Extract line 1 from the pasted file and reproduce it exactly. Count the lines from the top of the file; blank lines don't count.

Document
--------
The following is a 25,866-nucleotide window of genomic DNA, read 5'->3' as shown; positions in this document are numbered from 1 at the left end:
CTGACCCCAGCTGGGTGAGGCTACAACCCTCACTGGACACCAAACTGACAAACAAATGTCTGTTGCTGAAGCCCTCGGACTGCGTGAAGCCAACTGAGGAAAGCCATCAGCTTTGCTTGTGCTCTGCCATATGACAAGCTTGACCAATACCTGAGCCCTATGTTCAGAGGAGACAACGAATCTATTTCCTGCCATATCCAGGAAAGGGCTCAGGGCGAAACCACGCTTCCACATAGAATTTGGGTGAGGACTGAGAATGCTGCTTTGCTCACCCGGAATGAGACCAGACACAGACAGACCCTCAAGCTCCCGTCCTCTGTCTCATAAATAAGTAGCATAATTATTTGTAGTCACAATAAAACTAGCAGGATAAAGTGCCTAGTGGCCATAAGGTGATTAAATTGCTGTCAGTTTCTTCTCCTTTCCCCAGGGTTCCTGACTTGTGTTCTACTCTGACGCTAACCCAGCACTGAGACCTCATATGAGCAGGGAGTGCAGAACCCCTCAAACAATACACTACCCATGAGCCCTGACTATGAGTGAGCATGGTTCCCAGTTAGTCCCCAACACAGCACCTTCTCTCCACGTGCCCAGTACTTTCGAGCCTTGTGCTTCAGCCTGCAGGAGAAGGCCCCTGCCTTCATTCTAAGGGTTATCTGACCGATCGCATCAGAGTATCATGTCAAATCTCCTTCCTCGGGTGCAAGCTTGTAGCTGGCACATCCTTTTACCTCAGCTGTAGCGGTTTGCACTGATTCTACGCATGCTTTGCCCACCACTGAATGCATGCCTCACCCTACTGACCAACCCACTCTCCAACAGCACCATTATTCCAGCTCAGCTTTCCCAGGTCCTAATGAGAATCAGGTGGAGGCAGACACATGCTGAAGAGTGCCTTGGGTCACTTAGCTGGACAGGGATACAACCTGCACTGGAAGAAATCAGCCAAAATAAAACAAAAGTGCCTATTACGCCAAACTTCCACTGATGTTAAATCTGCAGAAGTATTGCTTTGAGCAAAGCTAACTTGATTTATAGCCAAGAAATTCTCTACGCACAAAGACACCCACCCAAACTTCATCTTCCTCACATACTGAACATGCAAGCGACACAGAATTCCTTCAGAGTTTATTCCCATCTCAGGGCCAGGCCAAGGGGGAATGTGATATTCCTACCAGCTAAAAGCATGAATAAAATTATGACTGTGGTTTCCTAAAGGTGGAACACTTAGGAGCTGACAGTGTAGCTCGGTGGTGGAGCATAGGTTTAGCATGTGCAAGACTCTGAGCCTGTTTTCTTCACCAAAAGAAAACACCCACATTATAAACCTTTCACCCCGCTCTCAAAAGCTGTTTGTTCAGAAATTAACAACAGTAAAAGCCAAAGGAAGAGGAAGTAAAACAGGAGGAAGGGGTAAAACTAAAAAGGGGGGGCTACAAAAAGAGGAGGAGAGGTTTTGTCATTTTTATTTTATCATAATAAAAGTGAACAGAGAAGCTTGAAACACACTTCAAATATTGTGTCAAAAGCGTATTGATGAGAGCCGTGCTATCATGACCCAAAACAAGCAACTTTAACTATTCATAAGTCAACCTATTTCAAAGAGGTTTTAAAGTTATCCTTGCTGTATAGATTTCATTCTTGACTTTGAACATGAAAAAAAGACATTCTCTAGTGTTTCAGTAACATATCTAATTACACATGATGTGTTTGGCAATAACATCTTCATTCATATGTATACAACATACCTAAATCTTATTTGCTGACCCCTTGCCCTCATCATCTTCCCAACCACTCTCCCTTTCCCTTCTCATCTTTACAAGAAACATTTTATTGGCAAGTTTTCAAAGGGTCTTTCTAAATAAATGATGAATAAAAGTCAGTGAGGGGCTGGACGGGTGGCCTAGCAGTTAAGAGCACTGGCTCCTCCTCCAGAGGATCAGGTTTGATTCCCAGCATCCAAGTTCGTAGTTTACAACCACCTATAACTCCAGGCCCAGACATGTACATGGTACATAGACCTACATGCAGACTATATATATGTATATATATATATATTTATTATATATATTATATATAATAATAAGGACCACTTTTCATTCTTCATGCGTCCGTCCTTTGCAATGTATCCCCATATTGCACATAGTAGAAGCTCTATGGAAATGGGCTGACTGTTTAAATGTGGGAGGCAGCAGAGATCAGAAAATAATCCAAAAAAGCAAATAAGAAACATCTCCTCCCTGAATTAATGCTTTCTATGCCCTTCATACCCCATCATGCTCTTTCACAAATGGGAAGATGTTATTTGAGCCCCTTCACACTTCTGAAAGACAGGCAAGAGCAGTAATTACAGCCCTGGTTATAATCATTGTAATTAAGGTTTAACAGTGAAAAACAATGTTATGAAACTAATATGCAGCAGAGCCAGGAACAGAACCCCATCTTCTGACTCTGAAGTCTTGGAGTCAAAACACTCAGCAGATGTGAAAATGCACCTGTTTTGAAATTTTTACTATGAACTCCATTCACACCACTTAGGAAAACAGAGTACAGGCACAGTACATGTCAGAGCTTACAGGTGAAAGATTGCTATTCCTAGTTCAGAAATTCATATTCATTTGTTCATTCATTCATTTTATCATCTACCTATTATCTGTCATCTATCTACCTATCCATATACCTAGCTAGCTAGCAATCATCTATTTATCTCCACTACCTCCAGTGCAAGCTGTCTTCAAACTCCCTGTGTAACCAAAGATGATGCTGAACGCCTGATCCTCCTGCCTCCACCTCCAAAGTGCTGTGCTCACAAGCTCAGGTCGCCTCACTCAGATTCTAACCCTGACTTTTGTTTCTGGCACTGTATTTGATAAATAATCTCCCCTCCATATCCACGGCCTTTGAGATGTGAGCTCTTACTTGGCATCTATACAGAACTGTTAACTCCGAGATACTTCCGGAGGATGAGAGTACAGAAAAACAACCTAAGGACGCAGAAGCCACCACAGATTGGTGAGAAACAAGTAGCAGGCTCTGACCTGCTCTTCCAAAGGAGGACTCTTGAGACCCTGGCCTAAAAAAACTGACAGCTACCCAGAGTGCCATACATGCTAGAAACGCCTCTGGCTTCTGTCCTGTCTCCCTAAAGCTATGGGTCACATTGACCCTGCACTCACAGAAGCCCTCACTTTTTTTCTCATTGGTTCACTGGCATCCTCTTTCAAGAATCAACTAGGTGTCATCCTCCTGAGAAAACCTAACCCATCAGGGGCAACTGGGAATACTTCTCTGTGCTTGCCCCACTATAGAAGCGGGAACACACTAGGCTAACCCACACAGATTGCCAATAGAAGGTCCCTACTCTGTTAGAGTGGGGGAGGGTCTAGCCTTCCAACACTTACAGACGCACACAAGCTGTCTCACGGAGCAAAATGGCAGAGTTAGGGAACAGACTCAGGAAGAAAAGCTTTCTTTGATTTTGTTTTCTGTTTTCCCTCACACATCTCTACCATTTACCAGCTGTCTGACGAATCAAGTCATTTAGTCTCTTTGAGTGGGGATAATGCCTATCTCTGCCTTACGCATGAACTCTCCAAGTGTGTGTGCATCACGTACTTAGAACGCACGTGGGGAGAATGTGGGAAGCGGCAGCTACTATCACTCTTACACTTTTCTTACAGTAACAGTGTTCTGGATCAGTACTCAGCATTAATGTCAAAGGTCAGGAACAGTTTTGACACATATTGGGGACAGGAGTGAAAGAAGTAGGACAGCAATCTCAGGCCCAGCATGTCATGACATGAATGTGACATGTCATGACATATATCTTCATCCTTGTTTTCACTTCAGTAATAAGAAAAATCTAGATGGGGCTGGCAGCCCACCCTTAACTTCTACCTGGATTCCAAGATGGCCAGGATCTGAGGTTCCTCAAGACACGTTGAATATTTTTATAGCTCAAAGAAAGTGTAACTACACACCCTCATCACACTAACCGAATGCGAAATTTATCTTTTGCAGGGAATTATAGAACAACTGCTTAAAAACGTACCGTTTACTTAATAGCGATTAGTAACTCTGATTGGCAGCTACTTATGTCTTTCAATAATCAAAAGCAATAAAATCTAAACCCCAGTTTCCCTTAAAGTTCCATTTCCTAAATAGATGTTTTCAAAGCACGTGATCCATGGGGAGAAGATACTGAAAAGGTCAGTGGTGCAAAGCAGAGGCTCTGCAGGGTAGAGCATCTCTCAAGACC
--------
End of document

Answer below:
The following is a 25,866-nucleotide window of genomic DNA, read 5'->3' as shown; positions in this document are numbered from 1 at the left end: